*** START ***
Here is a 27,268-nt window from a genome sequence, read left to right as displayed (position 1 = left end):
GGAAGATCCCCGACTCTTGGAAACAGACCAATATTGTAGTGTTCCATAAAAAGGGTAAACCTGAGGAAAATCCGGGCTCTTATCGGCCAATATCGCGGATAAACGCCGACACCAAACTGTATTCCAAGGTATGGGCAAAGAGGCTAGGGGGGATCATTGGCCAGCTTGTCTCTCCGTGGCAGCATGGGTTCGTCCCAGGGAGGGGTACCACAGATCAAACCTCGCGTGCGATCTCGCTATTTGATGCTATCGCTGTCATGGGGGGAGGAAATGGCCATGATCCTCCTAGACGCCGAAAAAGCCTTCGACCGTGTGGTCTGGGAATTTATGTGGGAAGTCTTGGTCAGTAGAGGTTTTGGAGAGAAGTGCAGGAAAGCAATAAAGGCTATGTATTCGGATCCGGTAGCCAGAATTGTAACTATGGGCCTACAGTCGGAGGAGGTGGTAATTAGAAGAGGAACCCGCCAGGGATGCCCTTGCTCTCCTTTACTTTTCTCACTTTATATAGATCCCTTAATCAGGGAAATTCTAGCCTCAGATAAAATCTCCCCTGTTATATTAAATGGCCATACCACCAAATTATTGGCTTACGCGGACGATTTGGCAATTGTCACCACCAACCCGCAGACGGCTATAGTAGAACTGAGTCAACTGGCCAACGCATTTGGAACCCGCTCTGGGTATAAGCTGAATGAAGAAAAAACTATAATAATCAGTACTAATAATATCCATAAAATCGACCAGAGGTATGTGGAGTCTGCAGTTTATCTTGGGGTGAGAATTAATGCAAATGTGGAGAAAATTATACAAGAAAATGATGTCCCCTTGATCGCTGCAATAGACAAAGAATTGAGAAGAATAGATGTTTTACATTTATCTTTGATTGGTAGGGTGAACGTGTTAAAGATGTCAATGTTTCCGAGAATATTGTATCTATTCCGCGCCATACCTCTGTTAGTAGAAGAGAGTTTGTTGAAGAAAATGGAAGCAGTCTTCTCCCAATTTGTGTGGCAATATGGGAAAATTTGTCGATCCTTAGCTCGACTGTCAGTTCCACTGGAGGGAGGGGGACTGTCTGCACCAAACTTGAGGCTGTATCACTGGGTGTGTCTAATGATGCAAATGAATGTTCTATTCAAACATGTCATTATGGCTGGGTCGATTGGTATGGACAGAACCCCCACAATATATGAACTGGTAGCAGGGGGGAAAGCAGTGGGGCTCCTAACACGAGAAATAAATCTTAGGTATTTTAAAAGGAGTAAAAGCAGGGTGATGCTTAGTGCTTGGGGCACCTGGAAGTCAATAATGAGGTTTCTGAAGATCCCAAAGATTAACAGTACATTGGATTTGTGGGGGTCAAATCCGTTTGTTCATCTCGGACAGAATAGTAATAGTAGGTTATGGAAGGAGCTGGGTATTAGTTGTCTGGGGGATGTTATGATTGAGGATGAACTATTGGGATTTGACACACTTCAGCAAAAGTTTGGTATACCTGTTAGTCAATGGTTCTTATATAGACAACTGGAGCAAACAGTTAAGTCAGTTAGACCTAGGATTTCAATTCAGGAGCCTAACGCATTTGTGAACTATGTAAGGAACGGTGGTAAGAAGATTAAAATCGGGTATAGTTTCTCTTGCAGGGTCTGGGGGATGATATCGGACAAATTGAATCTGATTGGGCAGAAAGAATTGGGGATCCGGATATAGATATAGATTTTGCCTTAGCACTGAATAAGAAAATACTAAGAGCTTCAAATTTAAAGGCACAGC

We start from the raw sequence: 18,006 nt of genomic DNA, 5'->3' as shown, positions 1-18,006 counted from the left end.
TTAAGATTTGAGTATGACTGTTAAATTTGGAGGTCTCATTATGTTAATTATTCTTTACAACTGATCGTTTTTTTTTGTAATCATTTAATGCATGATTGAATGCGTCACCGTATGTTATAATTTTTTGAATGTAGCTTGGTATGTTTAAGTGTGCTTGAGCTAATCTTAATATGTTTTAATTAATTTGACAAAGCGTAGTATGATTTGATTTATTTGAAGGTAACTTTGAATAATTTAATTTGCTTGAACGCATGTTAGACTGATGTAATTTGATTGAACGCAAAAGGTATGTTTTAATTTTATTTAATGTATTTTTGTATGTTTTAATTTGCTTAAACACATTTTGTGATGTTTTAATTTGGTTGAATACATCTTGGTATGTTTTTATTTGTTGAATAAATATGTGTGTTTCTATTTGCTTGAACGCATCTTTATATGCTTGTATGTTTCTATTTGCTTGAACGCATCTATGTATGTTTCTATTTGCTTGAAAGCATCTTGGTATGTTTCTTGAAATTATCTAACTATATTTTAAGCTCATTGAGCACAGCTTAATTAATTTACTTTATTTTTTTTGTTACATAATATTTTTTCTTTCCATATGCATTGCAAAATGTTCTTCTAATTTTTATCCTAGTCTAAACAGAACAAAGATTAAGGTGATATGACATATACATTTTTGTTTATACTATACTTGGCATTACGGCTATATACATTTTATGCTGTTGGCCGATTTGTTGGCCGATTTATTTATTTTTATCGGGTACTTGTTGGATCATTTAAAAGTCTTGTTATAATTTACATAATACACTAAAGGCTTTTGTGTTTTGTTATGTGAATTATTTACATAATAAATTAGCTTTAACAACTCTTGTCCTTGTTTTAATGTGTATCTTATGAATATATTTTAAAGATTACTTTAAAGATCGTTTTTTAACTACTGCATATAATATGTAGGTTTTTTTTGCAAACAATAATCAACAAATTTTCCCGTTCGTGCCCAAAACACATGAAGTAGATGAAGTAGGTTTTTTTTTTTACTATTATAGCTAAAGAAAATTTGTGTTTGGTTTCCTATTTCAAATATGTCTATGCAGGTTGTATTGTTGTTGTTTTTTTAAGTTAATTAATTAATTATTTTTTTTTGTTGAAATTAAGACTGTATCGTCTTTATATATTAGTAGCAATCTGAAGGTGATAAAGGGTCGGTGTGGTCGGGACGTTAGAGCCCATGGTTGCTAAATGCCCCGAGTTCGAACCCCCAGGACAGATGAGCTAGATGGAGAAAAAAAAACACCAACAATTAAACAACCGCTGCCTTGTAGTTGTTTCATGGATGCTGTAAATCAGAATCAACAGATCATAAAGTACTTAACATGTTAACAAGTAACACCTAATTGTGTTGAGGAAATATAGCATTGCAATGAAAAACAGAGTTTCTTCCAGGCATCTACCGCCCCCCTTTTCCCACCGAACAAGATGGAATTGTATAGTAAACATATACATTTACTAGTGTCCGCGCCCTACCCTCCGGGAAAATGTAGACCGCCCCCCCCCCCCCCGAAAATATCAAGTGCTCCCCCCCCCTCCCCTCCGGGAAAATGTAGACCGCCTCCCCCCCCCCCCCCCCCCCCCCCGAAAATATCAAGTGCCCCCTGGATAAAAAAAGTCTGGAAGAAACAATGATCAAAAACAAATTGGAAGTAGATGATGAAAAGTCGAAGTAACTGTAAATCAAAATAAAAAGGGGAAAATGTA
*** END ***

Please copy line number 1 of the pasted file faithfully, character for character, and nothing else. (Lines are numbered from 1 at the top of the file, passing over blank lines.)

Here is a 27,268-nt window from a genome sequence, read left to right as displayed (position 1 = left end):